Monday, October 15, 2012

Felix Baumgartner's freefall from the edge of space

Can you fall from the sky like nothing happen? 
You and I might not be able to do it but he can!
He is Felix Baumgartner

Video Description: 
Here's the first video of the full jump! this is only for promotional purposes for those who missed the live stream that was made available by Red Bull. I do not own any of the rights for this clip. I will remove by request. 

The reason that I put this movie up is for the world to capture this time in history 14.10.2012

Thanks to Red Bull

Red Bull Stratos, a mission to the edge of space, attempted to transcend human limits that have existed for 50 years. Supported by a team of experts Felix Baumgartner ascended to 120,000 feet in a stratospheric balloon and make a freefall jump rushing toward earth at supersonic speeds before parachuting to the ground. His attempt to dare atmospheric limits holds the potential to provide valuable medical and scientific research data for future pioneers.

The Red Bull Stratos team brings together the world's leading minds in aerospace medicine, engineering, pressure suit development, capsule creation and balloon fabrication. It includes retired United States Air Force Colonel Joseph Kittinger, who holds three of the records Felix will strive to break.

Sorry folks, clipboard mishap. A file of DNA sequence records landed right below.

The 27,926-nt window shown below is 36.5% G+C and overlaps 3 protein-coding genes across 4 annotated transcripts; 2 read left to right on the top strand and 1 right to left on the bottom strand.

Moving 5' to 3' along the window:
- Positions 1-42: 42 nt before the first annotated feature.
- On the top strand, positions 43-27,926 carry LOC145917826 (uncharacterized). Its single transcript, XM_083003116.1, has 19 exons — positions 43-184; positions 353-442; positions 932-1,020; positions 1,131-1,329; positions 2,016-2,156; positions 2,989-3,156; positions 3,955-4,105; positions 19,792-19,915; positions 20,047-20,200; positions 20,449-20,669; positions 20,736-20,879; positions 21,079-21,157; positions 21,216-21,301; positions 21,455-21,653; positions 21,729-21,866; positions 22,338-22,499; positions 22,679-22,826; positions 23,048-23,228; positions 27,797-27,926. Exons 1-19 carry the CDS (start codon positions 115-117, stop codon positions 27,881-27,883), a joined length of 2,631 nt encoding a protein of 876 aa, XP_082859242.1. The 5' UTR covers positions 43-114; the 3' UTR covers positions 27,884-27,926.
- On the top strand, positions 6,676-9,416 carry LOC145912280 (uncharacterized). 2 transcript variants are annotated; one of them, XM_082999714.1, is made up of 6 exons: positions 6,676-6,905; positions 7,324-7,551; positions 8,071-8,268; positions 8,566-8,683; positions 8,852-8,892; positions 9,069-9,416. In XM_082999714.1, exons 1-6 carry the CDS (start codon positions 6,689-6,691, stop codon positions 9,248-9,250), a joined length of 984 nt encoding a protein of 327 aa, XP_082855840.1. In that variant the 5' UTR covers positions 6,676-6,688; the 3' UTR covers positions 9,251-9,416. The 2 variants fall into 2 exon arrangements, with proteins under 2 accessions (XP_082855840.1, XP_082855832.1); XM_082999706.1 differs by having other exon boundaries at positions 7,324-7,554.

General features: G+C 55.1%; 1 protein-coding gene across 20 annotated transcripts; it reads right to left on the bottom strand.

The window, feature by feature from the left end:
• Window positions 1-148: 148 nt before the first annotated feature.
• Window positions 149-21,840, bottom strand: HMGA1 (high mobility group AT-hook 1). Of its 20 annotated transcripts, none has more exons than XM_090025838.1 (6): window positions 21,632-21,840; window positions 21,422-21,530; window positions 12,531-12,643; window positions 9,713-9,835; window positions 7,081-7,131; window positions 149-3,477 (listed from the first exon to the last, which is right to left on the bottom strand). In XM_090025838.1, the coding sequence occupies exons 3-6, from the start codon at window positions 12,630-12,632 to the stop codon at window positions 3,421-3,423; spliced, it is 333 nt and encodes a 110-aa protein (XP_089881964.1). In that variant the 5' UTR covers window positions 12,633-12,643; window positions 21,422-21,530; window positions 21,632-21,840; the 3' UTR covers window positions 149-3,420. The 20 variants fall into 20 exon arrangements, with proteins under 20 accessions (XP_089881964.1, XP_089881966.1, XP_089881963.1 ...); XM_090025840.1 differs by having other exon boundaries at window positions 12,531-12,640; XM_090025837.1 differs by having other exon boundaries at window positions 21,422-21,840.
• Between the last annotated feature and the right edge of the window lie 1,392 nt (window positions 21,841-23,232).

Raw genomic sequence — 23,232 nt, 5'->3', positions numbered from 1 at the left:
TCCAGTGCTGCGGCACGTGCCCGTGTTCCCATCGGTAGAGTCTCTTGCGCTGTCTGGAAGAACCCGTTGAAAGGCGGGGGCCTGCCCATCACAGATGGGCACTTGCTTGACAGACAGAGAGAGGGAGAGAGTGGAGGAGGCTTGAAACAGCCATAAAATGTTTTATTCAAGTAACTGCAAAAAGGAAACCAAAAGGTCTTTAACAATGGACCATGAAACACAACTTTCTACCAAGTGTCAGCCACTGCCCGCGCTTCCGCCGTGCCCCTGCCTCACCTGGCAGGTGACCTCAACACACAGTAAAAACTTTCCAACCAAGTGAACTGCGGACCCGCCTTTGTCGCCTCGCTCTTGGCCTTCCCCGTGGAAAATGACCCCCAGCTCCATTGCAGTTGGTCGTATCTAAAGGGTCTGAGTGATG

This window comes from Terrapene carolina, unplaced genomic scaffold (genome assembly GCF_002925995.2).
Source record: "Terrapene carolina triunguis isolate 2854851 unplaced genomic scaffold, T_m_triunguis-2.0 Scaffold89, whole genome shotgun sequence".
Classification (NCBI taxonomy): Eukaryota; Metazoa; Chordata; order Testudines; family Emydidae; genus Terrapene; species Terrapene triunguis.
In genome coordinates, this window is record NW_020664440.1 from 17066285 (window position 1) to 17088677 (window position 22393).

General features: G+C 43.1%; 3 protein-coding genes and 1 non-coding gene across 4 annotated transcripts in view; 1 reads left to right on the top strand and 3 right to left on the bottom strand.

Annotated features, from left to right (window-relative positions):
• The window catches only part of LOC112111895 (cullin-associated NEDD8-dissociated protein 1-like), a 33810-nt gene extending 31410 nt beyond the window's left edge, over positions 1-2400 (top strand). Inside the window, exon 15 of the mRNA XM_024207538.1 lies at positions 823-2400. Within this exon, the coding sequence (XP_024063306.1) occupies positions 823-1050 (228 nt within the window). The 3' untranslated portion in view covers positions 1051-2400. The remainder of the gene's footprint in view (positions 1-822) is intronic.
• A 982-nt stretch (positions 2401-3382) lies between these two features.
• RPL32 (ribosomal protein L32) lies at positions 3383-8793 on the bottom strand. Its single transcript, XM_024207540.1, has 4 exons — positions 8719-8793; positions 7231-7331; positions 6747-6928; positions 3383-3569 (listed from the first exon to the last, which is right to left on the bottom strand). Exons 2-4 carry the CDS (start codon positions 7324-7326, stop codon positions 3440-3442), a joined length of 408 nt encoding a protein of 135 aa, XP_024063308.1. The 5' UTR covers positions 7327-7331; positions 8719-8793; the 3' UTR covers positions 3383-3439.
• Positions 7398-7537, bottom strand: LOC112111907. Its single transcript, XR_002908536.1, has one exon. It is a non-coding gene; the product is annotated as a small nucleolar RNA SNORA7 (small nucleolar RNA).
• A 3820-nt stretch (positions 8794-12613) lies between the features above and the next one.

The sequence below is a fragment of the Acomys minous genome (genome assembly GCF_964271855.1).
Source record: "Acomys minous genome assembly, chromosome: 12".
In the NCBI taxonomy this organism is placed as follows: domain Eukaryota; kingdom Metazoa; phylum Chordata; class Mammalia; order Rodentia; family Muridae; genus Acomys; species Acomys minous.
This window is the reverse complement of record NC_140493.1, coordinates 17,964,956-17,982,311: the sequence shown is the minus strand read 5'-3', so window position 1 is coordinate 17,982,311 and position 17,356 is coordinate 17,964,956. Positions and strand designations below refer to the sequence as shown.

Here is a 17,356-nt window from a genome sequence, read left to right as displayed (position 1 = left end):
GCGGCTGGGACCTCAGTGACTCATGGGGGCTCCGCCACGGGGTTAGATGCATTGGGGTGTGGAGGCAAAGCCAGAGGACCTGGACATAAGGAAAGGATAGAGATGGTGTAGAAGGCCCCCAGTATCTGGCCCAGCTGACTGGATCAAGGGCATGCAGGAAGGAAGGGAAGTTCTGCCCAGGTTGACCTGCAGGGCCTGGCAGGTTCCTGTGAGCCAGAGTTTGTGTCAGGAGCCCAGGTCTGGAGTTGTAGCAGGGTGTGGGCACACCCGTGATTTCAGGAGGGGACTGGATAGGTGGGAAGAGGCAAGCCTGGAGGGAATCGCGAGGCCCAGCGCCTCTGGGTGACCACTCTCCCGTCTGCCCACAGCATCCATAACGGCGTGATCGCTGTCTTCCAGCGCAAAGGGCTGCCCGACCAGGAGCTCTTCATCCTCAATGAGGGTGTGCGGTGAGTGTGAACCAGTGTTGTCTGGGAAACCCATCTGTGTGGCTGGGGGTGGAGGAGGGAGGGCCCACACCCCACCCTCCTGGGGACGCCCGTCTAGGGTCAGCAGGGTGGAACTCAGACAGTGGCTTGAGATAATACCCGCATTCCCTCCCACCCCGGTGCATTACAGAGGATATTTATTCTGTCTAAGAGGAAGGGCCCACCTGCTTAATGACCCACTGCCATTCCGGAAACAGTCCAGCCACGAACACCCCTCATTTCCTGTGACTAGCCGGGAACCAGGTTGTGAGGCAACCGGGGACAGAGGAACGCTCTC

Joe's record jump from 102,800 ft in 1960 was during a time when no one knew if a human could survive a jump from the edge of space. Joe was a Captain in the U.S. Air Force and had already taken a balloon to 97,000 feet in Project ManHigh and survived a drogue mishap during a jump from 76,400 feet in Excelsior I. The Excelsior III mission was his 33rd parachute jump.

Although researching extremes was part of the program's goals, setting records wasn't the mission's purpose. Joe ascended in helium balloon launched from the back of a truck. He wore a pressurized suit on the way up in an open, unpressurized gondola. Scientific data captured from Joe's jump was shared with U.S. research personnel for development of the space program. Today Felix and his specialized team hope to take what was learned from Joe's jumps more than 50 years ago and press forward to test the edge of the human envelope.

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